Let's begin with America's most used, Compact Fluorescent Lamps (CFL). Although, energy-saving, its hazardous components have raised a ton of questions on the sustainability of its use. The U.S. Environmental Protection Agency estimated that if all 270 million CFLs sold in 2007 were sent to landfill sites, around 0.13 metric tons of mercury would be released, 0.1% of all U.S. emissions of mercury (around 104 metric tons that year).
'The Granddaddy' of lighting, the incandescents have lit our homes for centuries. However, Its primitive technology is known for its disregard of energy efficiency and a terrible lifespan. Of the power consumed by typical incandescent light bulbs, 95% or more is converted into heat rather than visible light.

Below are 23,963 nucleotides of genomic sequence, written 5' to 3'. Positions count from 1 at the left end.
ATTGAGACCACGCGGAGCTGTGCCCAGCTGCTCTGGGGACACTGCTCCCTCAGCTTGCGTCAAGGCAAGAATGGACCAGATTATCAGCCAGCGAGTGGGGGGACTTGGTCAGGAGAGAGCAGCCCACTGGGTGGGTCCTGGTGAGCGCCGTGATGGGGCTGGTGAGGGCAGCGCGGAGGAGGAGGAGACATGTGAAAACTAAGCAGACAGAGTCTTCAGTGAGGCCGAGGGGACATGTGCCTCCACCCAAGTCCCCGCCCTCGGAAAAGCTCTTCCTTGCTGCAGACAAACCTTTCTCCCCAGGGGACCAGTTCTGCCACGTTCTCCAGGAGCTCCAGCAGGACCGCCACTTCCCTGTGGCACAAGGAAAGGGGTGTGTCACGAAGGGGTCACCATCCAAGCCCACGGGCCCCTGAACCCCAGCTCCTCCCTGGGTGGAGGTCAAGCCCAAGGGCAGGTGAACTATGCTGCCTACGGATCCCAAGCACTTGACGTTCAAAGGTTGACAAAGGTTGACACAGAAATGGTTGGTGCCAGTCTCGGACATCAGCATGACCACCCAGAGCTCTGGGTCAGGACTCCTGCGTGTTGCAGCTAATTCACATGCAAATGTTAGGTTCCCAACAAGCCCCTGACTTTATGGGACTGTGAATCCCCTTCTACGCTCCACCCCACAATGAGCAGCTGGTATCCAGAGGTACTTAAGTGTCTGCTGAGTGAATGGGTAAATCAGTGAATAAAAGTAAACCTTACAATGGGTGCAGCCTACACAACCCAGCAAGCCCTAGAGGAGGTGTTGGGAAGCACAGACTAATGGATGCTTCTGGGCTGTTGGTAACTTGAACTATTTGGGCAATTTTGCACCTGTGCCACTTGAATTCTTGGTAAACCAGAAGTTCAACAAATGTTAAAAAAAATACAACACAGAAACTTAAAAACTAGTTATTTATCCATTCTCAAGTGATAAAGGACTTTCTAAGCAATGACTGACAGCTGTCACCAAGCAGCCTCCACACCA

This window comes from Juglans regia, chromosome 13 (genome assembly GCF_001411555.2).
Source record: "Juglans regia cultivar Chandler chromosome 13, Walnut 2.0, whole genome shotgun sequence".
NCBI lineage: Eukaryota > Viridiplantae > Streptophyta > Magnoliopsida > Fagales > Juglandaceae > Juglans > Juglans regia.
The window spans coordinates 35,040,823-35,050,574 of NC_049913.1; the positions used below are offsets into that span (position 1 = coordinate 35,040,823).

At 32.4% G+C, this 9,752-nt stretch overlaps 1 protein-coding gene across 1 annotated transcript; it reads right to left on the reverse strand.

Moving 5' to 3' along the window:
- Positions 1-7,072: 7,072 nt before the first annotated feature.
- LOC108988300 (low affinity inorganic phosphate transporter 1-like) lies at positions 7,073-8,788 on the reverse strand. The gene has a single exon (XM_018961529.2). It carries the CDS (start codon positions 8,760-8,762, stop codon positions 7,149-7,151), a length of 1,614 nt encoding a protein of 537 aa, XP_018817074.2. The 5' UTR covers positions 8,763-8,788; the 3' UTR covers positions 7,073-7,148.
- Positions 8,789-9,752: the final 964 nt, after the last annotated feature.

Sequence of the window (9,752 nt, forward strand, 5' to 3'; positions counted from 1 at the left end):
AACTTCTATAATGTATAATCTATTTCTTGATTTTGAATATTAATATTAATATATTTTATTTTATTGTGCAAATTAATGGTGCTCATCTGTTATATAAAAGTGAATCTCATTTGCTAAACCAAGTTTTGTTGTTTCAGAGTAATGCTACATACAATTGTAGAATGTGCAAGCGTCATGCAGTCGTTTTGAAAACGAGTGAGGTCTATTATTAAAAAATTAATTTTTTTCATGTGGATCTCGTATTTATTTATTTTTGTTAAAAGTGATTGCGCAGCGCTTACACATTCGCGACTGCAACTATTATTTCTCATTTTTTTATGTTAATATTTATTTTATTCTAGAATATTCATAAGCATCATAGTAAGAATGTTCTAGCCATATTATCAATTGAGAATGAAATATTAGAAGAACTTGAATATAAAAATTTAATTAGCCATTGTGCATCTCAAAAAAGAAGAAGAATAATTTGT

We have seen great leaps in lighting technology and LED (Light Emitting Diode) lamps are a product of that. They have a lifespan many times longer than equivalent incandescent lamps and are significantly more efficient than most fluorescent lamps. Additionally, they come to full brightness immediately with no warm-up delay. Frequent switching on and off does not reduce life expectancy as with fluorescent lighting.